After several jungle-themed shots, including some with a couple of real cheetahs, they did more in a studio, including a picture of Page kneeling naked in front of a Christmas tree wearing only a Santa Claus hat, holding a bauble and winking at the camera. Yeager thought it might interest a calendar company but, having noticed Playboy magazine on the news stands, she sent Page's photo to Hugh Hefner, who had launched the publication the previous year. Duly impressed, Hefner used it as the centrefold in the Christmas edition (dated January 1955) and the issue sold impressively well. Page became known as "The Girl with the Perfect Figure", "The Queen of Curves", "Dark Marilyn" and "The Temptress from Tennessee", while Hefner conferred on her the title of "Miss Pin-Up Girl of the World".
"The origins of what captures the imagination and creates a particular celebrity are sometimes difficult to define," Hefner said on Thursday night. "Bettie Page was one of Playboy magazine's early Playmates, andshe became an iconic figure, influencing notions of beauty and fashion. Then she disappeared. Many yearslater, Bettie resurfaced and we became friends."
In New York, Page also posed for the photographer Irving Klaw and his sister Paula, who had developed a lucrative sideline in "Damsel in Distress" photos and short 8mm films alongside the more standard cheesecake situations. "Usually, they would shoot four or five models every Saturday," she said. "He wouldn't pay for the regular pictures unless we did some bondage. So I did bondage shots to get paid for the other photos – $80. But I never whipped anybody in my life – it was all pretend. Paula was one of the nicest women I've ever known in my life, bar none. Only Paula was allowed to tie us up. She was very gentle, caring and considerate. She never tied any ropes too tight. She was very sweet."
This racier material – Page would be shown tied up, suspended or spanking other girls – was sold under the counter and via mail order. Inevitably, this attracted the attention of the authorities and a United States Senate Committee Investigation was set up by the Tennessean senator Estes Kefauver in 1953. Though Page didn't appear or testify, Klaw did, and subsequently agreed to destroy much of the material during another obscenity trial in 1963. Even if his sister saved thousands of negatives, this fuelled the Page myth, since she had given up modelling in 1957.
"I had lost my ambition and desire to succeed and better myself. I was adrift," she later reflected. "But I could make more money in a few hours modelling than I could earn in a week as a secretary."
When she stopped, she simply disappeared. If anyone recognised her and asked if she was Bettie Page, her standard reply was: "Who's that?" She moved to Florida and ran away from another doomed marriage on New Year's Eve 1959. Seeing a white neon sign over a church, she walked in. "The Lord took me by the hand and we stepped inside," she said. "I was crying in the back row about my sins. I turned my life over to the Lord."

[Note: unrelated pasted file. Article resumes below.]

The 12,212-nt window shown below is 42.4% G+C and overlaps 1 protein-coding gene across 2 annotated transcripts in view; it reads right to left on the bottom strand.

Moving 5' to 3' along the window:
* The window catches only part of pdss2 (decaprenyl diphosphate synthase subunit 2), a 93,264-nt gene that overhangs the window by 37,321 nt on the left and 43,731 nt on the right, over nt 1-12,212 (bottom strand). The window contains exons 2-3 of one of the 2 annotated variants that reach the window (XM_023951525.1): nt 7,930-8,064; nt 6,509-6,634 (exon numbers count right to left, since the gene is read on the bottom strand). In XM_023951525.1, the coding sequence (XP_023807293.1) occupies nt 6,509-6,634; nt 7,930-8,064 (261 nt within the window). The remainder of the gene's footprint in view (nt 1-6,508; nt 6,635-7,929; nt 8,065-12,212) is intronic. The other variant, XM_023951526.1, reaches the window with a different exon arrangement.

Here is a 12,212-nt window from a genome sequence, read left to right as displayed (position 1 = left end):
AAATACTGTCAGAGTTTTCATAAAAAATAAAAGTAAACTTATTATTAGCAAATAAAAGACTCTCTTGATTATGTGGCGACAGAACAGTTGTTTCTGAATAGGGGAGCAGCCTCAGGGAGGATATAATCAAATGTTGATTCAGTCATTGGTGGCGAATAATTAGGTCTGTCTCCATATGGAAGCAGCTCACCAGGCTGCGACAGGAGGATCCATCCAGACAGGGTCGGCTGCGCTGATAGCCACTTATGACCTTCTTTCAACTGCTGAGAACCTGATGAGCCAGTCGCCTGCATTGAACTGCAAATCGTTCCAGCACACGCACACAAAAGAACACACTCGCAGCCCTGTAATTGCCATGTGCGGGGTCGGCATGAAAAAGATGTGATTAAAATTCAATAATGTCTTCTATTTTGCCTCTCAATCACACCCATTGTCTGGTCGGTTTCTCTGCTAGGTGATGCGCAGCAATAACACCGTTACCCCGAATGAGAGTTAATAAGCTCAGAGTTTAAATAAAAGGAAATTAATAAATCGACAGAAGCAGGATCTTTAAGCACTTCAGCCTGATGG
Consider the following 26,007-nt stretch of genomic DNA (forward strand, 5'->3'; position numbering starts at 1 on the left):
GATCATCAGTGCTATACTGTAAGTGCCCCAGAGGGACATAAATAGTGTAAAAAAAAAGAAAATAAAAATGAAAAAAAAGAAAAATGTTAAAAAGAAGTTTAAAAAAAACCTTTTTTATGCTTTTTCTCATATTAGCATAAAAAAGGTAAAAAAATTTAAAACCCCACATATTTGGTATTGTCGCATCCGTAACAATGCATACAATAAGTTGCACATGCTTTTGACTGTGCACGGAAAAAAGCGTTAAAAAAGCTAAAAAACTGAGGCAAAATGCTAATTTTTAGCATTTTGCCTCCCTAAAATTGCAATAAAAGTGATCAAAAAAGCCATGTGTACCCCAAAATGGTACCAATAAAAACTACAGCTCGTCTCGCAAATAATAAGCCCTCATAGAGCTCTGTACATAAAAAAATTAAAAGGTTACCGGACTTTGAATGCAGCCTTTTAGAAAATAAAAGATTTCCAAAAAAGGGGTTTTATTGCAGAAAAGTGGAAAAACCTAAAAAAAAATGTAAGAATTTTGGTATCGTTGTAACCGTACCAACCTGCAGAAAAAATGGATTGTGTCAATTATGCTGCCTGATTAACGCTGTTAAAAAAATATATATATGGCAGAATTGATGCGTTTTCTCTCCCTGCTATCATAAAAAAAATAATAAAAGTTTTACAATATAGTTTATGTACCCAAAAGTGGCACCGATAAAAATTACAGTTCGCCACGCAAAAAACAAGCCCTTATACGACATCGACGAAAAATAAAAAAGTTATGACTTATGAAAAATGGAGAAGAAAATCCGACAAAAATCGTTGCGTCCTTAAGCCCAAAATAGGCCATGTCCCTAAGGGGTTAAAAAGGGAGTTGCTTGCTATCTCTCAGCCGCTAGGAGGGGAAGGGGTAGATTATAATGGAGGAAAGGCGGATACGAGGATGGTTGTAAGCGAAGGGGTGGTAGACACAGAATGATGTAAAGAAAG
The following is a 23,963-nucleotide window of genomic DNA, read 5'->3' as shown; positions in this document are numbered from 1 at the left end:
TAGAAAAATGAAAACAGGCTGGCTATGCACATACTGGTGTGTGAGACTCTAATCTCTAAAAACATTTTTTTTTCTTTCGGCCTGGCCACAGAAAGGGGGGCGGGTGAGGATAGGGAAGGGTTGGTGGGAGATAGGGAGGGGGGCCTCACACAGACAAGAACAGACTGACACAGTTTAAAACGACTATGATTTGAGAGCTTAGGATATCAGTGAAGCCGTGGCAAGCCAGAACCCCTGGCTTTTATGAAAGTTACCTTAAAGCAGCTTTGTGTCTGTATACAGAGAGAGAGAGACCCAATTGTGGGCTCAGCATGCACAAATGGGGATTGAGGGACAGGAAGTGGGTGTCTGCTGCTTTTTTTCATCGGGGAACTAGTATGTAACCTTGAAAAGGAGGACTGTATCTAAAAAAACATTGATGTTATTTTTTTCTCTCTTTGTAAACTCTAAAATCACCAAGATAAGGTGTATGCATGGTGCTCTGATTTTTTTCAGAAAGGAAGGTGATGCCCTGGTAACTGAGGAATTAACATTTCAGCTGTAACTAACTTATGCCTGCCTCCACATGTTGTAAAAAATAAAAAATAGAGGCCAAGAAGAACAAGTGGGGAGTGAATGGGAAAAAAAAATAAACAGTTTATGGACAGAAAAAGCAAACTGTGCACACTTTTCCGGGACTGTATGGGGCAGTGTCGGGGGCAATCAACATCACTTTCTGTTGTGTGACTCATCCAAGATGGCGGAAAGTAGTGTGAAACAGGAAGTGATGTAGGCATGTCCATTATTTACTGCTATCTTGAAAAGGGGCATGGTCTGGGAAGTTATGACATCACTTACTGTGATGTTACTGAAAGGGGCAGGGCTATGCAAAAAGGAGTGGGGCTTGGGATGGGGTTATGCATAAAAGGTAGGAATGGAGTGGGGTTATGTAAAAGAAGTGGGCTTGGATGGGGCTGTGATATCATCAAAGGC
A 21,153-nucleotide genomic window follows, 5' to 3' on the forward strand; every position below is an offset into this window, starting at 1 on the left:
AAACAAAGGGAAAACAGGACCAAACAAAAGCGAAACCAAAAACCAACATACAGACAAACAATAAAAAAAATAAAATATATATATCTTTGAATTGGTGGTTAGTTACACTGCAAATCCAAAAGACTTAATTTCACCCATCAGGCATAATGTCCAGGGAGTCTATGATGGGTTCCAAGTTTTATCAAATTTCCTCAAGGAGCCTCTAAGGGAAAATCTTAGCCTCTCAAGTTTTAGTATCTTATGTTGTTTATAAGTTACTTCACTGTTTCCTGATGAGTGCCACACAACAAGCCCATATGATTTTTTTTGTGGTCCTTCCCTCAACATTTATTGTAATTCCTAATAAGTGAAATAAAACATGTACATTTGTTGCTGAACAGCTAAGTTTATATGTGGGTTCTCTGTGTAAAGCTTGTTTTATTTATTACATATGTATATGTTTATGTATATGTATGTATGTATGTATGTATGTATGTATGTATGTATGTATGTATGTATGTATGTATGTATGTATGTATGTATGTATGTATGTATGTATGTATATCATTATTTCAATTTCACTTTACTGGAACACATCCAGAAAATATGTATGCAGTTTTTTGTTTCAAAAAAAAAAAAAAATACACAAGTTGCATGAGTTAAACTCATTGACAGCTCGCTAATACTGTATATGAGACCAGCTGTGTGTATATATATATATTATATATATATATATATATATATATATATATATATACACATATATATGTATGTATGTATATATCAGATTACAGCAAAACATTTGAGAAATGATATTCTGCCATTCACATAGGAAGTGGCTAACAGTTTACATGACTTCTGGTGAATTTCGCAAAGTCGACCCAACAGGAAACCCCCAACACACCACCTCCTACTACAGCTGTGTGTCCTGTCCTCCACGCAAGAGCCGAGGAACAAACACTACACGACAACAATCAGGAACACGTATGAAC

Page threw herself into the Billy Graham Crusade and even considered becoming a missionary. Yet she suffered from violent mood swings and, after threatening to stab two different landladies, was sentenced to eight years in a California mental institution. She conquered her demons, found strength in her renewed faith and came out of Patton State Hospital in 1992.
All the while, she had been unaware of her legendary status. Illustrators like Dave Stevens and Olivia De Berardinis used her as the template for the images they created but Page received no income or royalties for the use of her likeness. Eventually, she acquired an agent, Mark Roesler, who could lay hands on some of the profits from the merchandising – action figures, lighters, lunch boxes, magnets and playing cards, as well as the ubiquitous posters and T-shirts – and set up an official website which has received 600 million hits over the last five years.
When she gave interviews in recent years, Page usually refused to be photographed, saying "I want to be remembered as I was when I was young and in my golden times. I want to be remembered as the woman who changed people's perspectives concerning nudity in its natural form." In fact, she retained her good looks and dazzling smile.
She reconciled herself somewhat with her past but could never quite figure out why her appeal proved so enduring. "I don't know what they mean by an icon," she told Playboy in 1998. "I never thought of myself as being that. It seems strange to me. I had a very natural smile. I tried to imagine my camera was my boyfriend and I was entertaining him, with poses to please him. Young women said I helped them come out of their shells. And 13 rock groups have written songs about me. I never kept up with the fashions. I believed in wearing what looked good on me."
Bettie Mae Page, model: born Nashville, Tennessee 22 April 1923; married 1943 Billy Neal (marriage dissolved 1947), 1958 Armond Walterson (marriage dissolved 1963), 1963 Billy Neal (marriage dissolved), 1967 Harry Lear (marriage dissolved 1972); died Los Angeles 11 December 2008.